New Wine in Old Skins: Cannabis Branding and French Wine Appellations

Editor’s Note: Today’s post comes from contributing editor Dr. David A. Guba, Jr., of Bard Early College in Baltimore. Today he explores the potential for an appellation system for “craft marijuana,” which hopes to protect and promote cannabis grown by local farmers in places like the Emerald Triangle in California. Could American pot recreate an appellation system like France has for its wines? Read on and see!

As cannabis legalization sweeps across the United States, producing $8.5 billion in sales in 2017 and a projected $40-50 billion by the end of 2019, growers and distributors in the nation’s 36 states and territories where cannabis is to some degree legal are clamoring for ways to position their products above the rest.[1] Because the vast majority of legal cannabis in the U.S. is grown in controlled, indoor environments, competition among cannabis producers and sellers for optimal “bag appeal” largely has centered on mass producing strains with high THC and CBD percentages and non-flower products, such as concentrates, edibles, and tablets, that mitigate the health hazards of consumption.

Screenshot 2018-12-04 at 8.29.39 AMThis push for mass-produced, potent, and innocuous cannabis products has both stimulated and shaped the burgeoning American market, allowing large corporations, such as Scotts Miracle-Gro Company (the nation’s leading supplier of hydroponic growing equipment) and Harvest Inc. (the second largest cannabis producer in the U.S., with over 200,000 square feet of indoor grow space), to claim the lion’s share of the nation’s legal cannabis sales. In addition to this tendency toward monopoly, the rise of “Big Marijuana” also has created a market replete with inaccurate labeling and products promoted with impossible-to-prove claims of genetic purity and potency.[2] As Amanda Chicago Lewis put it in a recent article in RollingStone, “it’s basically impossible to know for sure who is responsible for the stuff that’s getting you high…strains are often mislabeled, and the indica/sativa/hybrid distinctions are increasingly proving to be meaningless.”[3]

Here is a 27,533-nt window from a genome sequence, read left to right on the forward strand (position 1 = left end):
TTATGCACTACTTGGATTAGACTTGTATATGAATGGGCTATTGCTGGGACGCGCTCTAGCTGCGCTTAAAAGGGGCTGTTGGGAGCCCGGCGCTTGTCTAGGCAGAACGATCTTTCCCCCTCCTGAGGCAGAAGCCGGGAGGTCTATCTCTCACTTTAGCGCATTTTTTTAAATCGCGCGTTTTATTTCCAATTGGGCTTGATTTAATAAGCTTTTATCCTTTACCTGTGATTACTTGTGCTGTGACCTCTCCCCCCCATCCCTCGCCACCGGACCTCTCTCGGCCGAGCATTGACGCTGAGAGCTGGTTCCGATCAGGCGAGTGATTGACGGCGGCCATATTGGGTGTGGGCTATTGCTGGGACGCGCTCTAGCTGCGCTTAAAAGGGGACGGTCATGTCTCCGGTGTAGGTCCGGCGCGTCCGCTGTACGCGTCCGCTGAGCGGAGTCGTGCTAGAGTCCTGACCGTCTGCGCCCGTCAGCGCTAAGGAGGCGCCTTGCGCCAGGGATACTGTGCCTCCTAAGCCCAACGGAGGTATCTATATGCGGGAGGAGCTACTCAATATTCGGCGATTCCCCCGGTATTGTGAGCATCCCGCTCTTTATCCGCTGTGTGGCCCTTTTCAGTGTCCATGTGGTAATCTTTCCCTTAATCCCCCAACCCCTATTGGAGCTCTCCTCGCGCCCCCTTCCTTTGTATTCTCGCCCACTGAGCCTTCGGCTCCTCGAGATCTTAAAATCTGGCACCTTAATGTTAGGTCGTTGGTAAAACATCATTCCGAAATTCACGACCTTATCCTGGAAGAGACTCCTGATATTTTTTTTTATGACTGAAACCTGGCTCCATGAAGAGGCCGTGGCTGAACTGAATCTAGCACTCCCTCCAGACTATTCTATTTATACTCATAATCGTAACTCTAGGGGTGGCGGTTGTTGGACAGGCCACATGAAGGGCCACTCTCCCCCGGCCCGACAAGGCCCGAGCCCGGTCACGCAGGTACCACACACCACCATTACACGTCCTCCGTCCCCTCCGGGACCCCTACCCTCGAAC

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First as Tragedy, Second as Farce: The Recent Rise and Fall of CBD Cafés in France

Editor’s Note: Today’s post comes from contributing editor Dr. David A. Guba, Jr., of Bard Early College in Baltimore. There have been a lot of discussions about CBD – the non-psychoactive component of cannabis – lately. See, for example, this recent article in the New York Times. Guba points out that France’s short-lived experience with CBD cafes shows how history is continuously repeating itself, especially in terms of drug policy, and that a better understanding of how nations have dealt with intoxicants in the past could prevent the same mistakes from being made over and over again. 

In the early summer of 2018, nearly four dozen stores selling legal “cannabis light,” or products with cannabidiol (CBD), ranging from distillate cartridges and edibles to actual flower, opened across France. After the first of these stores, called Bestown, appeared in the city of Annœullin (Hauts-de-France) on 24 May, over 50 similar establishments opened their doors in Paris, Nantes, Grenoble, Marseilles, Caen, Reims, and Lyon. Pictures of lines queued around the block at the Parisian merchant “Cofyshop” made the rounds in the international press. Le Monde devoted nearly a dozen articles to its coverage of “cannabis fever” sweeping the hexagon.[1] Then on 11 June the government officially declared the stores illegal, and police swept in and barred their doors.

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A Bestown shop, which opened in Béthune, in northern France, in May 2018. From France 3.